A "VLB slot" itself is an additional edge connector placed in-line with the traditional ISA or EISA connector, with this extended portion often colored a distinctive brown. The result is a normal ISA or EISA slot being additionally capable of accepting VLB-compatible cards. Traditional ISA cards remain compatible, as they do not have pins past the normal ISA or EISA portion of the slot. The reverse was also true – VLB cards are by necessity quite long in order to reach the VLB connector and were reminiscent of older full-length expansion cards from the earlier IBM XT era. The VLB portion of a slot looks similar to an IBM MCA slot, as indeed it is the same physical 116-pin connector used by MCA cards, rotated by 180 degrees. The IBM MCA standard had not been as popular as IBM expected, and there was an ample surplus of the connector, making it inexpensive and readily available.
The VESA Local Bus was designed as a stopgap solution to the problem of the ISA bus's limited bandwidth. As such, one requirement for VLB to gain industry adoption was that it had to be a minimal burden for manufacturers to implement, in terms of board re-design and component costs; otherwise, manufacturers would not have been convinced to change from their own proprietary solutions. As VLB fundamentally ties a card directly to the 486 processor bus with minimal intermediary logic (reducing logic design and component costs), timing and arbitration duties were strongly dependent on the cards and CPU.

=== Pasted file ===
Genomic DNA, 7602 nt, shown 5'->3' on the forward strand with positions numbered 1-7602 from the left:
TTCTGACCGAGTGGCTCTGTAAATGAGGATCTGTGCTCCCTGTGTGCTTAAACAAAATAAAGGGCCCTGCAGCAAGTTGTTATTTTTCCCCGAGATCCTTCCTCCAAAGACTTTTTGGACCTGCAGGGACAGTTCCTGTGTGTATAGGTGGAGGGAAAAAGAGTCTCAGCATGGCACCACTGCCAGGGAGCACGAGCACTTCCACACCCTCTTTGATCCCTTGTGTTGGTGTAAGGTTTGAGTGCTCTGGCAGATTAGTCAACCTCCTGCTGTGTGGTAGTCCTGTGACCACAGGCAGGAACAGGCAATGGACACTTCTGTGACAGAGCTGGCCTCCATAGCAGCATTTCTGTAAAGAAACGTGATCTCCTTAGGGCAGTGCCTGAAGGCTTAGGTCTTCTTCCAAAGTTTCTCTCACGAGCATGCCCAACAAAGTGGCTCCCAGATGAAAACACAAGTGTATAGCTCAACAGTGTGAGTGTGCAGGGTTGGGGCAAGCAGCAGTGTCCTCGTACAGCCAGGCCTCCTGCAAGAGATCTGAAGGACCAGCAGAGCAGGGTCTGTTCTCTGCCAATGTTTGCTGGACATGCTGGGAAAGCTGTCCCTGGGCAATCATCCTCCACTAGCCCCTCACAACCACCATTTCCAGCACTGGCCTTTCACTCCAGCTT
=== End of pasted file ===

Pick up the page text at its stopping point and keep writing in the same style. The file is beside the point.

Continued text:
This simplicity of VLB unfortunately created several factors that served to limit its useful life substantially:
As VLB devices have direct high-speed access to system memory at the same level as the main processor, there is no way for the system to intervene if devices were mis-configured or became unstable. If two devices overwrite the same memory location in a conflict, and the hard-disk controller relies on this location (the HDD controller often being the second conflicting device), there is the all-too-common possibility of massive data corruption.
The 486DX-50's successor, the 486DX2-66, circumvents this problem by using a slower but more compatible bus speed (33 MHz) and a multiplier (×2) to derive the processor clock speed.
Due to the length of a VLB slot and the difficult installation that results from its length, a slang alternative use of the acronym VLB is Very Long Bus.
Despite these problems, the VESA Local Bus became very commonplace on later 486 motherboards, with a majority of later (post-1992) 486-based systems featuring a VESA Local Bus video card. VLB importantly offers a less costly high-speed interface for mainstream systems, as only by 1994 was PCI commonly available outside of the server market through the Pentium and Intel's chipsets. PCI finally displaced the VESA Local Bus (and also EISA) in the last years of the 486 market, with the last generation of 80486 motherboards featuring PCI slots instead of VLB-capable ISA slots. However, some manufacturers did develop and offer "VIP" (VLB/ISA/PCI) motherboards with all three slot types.
|Bus width||32 bits|
|Compatible with||8 bit ISA, 16 bit ISA, VLB|